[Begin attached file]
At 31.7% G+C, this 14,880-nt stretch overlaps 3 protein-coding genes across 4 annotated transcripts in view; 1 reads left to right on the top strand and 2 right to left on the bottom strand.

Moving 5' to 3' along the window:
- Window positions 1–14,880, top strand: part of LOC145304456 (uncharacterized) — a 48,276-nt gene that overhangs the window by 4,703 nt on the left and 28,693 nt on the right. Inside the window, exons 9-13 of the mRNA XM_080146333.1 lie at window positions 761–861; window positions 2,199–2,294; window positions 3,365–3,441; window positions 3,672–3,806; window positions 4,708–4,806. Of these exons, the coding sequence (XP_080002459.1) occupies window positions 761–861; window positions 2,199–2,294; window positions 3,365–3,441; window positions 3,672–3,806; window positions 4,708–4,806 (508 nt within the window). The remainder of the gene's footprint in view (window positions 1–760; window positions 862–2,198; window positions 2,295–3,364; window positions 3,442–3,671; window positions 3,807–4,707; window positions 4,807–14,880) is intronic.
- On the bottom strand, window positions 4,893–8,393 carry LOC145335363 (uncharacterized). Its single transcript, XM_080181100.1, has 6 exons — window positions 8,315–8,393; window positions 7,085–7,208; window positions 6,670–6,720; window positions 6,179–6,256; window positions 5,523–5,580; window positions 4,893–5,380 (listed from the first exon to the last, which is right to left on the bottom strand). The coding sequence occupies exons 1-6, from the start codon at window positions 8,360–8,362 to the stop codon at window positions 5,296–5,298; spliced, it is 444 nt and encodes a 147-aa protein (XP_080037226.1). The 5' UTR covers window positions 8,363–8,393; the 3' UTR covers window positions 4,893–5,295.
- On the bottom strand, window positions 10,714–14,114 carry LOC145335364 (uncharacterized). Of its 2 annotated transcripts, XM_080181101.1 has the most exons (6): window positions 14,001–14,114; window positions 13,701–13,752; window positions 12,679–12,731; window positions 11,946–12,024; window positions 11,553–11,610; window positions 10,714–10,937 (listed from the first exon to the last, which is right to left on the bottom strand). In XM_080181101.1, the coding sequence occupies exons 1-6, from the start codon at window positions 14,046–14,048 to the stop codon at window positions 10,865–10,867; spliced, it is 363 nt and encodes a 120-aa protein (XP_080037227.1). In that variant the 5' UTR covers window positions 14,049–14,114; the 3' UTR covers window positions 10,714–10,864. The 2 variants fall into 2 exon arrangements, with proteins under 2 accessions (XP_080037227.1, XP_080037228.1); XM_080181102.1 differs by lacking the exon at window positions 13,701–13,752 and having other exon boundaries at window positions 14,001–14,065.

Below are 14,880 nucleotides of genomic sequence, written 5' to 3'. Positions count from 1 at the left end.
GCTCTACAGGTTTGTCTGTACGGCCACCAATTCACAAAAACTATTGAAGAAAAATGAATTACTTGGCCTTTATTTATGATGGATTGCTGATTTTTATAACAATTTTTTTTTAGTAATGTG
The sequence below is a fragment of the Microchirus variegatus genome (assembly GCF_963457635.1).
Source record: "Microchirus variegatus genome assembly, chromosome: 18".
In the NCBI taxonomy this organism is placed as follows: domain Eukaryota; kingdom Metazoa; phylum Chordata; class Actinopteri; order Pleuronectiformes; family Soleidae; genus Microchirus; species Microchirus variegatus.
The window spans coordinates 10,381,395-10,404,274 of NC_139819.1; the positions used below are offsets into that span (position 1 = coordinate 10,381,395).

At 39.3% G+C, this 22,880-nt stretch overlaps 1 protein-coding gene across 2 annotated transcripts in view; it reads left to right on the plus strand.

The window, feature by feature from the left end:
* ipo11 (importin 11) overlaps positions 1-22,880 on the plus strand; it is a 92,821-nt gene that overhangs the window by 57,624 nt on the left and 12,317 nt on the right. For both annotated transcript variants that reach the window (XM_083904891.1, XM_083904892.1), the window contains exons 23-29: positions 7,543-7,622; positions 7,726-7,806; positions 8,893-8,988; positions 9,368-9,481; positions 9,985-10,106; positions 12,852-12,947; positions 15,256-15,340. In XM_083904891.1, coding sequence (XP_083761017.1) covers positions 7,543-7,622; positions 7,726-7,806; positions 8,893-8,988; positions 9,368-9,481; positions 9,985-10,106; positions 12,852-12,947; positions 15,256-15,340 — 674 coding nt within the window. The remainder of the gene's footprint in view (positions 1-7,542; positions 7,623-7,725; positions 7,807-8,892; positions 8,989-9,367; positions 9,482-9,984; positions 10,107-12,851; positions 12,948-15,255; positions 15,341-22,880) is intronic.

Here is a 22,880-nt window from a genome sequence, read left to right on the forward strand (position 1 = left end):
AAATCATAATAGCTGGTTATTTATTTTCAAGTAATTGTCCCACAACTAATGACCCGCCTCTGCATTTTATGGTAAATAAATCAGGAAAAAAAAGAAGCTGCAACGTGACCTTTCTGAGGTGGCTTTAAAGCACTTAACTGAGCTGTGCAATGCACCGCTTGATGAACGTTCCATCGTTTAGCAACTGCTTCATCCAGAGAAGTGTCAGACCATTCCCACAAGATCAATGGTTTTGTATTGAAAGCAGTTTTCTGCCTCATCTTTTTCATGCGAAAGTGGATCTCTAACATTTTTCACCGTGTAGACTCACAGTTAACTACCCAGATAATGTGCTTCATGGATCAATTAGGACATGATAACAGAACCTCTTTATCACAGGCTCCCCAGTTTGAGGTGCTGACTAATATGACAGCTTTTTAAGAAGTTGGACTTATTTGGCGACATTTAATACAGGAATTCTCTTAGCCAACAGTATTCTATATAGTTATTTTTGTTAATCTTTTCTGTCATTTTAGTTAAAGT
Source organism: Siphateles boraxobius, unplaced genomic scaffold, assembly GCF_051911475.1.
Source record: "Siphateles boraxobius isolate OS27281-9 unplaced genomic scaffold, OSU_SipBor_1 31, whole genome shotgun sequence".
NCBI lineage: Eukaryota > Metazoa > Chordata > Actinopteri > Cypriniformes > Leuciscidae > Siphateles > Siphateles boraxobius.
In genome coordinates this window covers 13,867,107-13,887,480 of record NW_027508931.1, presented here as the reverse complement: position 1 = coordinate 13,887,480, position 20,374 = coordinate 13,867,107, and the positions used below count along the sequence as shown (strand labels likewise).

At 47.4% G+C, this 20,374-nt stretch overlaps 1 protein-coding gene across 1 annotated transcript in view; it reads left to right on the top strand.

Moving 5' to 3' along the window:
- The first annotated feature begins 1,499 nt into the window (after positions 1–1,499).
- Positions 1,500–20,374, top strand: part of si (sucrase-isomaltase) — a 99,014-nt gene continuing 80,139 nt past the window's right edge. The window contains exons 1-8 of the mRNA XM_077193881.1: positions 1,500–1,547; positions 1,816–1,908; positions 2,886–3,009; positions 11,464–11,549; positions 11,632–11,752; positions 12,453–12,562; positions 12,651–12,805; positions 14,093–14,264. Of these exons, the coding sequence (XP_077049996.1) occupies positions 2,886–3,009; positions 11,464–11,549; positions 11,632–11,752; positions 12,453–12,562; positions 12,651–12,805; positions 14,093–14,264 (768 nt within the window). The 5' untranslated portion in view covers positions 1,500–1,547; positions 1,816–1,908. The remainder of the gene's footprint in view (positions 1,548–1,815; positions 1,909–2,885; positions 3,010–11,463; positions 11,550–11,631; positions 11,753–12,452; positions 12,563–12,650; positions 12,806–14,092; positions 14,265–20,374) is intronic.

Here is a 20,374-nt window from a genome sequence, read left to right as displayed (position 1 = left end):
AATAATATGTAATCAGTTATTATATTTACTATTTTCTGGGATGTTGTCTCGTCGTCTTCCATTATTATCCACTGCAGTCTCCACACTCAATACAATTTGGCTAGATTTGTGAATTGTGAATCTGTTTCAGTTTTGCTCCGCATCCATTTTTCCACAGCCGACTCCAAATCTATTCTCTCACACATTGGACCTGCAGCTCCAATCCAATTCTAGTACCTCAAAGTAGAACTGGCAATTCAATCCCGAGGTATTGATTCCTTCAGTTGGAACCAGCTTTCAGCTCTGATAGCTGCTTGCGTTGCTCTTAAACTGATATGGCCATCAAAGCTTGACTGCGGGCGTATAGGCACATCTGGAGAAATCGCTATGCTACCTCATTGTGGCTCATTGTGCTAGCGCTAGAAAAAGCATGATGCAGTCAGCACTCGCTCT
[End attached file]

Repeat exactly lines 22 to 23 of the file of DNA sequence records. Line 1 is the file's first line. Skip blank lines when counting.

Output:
Moving 5' to 3' along the window:
- The first annotated feature begins 1,499 nt into the window (after positions 1–1,499).